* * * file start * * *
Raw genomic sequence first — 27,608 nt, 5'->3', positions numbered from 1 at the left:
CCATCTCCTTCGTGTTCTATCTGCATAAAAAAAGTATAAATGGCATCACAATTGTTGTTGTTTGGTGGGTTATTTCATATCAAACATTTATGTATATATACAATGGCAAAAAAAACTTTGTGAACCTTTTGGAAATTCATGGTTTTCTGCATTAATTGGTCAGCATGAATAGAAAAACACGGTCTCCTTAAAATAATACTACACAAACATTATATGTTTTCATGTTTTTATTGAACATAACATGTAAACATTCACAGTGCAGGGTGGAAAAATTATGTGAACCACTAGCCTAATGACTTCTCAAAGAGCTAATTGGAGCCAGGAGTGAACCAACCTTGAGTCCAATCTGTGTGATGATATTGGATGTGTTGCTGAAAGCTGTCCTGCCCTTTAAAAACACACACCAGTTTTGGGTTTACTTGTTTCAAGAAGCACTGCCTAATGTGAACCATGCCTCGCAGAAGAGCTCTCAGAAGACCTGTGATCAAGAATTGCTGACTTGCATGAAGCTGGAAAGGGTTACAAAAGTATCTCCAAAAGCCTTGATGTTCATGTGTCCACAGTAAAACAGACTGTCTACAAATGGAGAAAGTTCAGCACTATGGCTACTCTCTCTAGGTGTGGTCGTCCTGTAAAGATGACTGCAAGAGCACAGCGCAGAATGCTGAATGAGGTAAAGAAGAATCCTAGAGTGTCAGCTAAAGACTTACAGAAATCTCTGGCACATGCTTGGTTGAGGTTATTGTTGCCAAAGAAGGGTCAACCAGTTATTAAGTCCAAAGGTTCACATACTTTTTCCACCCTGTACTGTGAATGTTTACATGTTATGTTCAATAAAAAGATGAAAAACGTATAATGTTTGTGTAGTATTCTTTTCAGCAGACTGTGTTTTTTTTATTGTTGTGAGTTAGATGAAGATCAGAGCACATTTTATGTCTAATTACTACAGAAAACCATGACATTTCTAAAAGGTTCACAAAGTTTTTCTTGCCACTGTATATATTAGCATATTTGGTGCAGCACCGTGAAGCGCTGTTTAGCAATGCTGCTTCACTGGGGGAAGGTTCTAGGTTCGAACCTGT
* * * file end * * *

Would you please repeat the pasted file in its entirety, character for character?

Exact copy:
Raw genomic sequence first — 27,608 nt, 5'->3', positions numbered from 1 at the left:
CCATCTCCTTCGTGTTCTATCTGCATAAAAAAAGTATAAATGGCATCACAATTGTTGTTGTTTGGTGGGTTATTTCATATCAAACATTTATGTATATATACAATGGCAAAAAAAACTTTGTGAACCTTTTGGAAATTCATGGTTTTCTGCATTAATTGGTCAGCATGAATAGAAAAACACGGTCTCCTTAAAATAATACTACACAAACATTATATGTTTTCATGTTTTTATTGAACATAACATGTAAACATTCACAGTGCAGGGTGGAAAAATTATGTGAACCACTAGCCTAATGACTTCTCAAAGAGCTAATTGGAGCCAGGAGTGAACCAACCTTGAGTCCAATCTGTGTGATGATATTGGATGTGTTGCTGAAAGCTGTCCTGCCCTTTAAAAACACACACCAGTTTTGGGTTTACTTGTTTCAAGAAGCACTGCCTAATGTGAACCATGCCTCGCAGAAGAGCTCTCAGAAGACCTGTGATCAAGAATTGCTGACTTGCATGAAGCTGGAAAGGGTTACAAAAGTATCTCCAAAAGCCTTGATGTTCATGTGTCCACAGTAAAACAGACTGTCTACAAATGGAGAAAGTTCAGCACTATGGCTACTCTCTCTAGGTGTGGTCGTCCTGTAAAGATGACTGCAAGAGCACAGCGCAGAATGCTGAATGAGGTAAAGAAGAATCCTAGAGTGTCAGCTAAAGACTTACAGAAATCTCTGGCACATGCTTGGTTGAGGTTATTGTTGCCAAAGAAGGGTCAACCAGTTATTAAGTCCAAAGGTTCACATACTTTTTCCACCCTGTACTGTGAATGTTTACATGTTATGTTCAATAAAAAGATGAAAAACGTATAATGTTTGTGTAGTATTCTTTTCAGCAGACTGTGTTTTTTTTATTGTTGTGAGTTAGATGAAGATCAGAGCACATTTTATGTCTAATTACTACAGAAAACCATGACATTTCTAAAAGGTTCACAAAGTTTTTCTTGCCACTGTATATATTAGCATATTTGGTGCAGCACCGTGAAGCGCTGTTTAGCAATGCTGCTTCACTGGGGGAAGGTTCTAGGTTCGAACCTGT